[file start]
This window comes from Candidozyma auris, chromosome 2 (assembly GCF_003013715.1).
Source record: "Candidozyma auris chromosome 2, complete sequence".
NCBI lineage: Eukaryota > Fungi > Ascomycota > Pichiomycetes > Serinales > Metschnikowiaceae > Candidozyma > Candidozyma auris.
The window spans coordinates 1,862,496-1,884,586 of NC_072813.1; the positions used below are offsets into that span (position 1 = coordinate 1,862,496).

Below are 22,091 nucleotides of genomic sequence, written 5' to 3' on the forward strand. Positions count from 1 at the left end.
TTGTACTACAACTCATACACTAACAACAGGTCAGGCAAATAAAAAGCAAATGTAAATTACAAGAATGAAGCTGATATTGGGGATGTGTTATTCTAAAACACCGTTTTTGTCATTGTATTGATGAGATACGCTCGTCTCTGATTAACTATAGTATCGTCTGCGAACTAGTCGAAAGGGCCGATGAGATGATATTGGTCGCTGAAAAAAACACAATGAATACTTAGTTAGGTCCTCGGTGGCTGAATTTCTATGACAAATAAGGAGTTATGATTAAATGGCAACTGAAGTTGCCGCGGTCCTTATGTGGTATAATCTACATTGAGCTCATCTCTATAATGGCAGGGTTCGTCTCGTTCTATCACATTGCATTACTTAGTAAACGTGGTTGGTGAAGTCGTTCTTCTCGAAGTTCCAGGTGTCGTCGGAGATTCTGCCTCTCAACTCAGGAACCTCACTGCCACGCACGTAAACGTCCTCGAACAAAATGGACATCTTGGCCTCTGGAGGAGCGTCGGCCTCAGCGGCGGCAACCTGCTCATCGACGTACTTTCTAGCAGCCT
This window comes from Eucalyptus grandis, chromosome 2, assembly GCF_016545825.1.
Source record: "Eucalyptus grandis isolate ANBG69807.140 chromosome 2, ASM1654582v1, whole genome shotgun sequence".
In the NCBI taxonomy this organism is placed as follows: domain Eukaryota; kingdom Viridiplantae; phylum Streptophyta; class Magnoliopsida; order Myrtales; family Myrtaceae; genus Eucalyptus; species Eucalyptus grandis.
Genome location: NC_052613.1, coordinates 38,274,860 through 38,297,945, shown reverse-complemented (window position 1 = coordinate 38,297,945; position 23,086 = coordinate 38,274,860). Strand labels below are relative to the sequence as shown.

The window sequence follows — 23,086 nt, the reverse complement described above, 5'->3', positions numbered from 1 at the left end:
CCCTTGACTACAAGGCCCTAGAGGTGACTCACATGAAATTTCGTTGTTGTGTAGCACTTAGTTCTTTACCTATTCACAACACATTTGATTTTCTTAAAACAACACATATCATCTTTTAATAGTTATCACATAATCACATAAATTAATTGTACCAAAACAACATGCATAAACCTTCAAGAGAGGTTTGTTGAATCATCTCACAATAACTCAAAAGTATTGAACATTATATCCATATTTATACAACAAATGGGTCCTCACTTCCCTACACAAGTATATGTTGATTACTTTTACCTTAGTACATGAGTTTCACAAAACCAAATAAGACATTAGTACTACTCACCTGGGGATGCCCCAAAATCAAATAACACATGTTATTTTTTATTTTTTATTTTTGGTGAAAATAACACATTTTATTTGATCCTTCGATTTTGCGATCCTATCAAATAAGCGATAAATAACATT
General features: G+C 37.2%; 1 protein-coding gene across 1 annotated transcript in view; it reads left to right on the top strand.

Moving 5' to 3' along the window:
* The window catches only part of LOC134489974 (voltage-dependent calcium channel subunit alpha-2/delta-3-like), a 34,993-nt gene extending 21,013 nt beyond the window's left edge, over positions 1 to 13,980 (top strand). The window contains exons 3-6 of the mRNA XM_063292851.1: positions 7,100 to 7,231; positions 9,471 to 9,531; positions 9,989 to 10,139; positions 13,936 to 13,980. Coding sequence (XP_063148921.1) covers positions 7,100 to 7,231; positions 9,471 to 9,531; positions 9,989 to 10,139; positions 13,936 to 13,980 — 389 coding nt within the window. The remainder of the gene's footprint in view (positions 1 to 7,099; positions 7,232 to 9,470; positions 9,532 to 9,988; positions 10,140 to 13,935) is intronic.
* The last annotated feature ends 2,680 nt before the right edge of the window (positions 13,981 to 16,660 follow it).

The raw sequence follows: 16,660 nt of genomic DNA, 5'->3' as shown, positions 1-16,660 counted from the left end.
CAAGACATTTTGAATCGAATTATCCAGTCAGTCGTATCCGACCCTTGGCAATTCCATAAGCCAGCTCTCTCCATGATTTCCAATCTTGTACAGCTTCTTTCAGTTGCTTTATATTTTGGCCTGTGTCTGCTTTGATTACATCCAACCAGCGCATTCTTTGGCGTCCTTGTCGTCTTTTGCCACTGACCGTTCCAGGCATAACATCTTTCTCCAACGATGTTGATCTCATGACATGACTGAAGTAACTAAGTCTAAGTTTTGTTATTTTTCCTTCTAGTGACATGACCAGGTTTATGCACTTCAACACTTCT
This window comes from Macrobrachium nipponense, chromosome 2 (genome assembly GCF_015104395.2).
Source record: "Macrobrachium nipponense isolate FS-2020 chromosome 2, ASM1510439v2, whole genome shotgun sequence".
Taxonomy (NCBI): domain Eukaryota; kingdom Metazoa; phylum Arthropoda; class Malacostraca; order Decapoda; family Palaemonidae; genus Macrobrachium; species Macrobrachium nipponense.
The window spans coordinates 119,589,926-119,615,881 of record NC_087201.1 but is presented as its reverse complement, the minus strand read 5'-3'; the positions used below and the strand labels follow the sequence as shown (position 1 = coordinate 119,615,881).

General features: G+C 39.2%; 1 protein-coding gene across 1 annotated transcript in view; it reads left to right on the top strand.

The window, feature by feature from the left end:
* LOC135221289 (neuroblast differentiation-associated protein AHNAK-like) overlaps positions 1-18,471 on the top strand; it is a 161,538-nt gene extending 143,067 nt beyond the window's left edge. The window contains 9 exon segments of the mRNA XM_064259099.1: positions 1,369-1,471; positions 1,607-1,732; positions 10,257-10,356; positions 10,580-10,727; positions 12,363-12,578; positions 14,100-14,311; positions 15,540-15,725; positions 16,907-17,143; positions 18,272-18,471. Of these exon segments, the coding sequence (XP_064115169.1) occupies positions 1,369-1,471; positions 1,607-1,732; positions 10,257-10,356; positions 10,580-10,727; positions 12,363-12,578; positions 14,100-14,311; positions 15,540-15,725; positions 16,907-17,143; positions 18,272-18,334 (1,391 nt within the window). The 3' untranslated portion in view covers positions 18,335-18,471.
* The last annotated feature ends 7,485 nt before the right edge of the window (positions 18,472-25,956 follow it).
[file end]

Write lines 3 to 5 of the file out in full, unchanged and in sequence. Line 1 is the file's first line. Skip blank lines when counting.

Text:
NCBI lineage: Eukaryota > Fungi > Ascomycota > Pichiomycetes > Serinales > Metschnikowiaceae > Candidozyma > Candidozyma auris.
The window spans coordinates 1,862,496-1,884,586 of NC_072813.1; the positions used below are offsets into that span (position 1 = coordinate 1,862,496).

Below are 22,091 nucleotides of genomic sequence, written 5' to 3' on the forward strand. Positions count from 1 at the left end.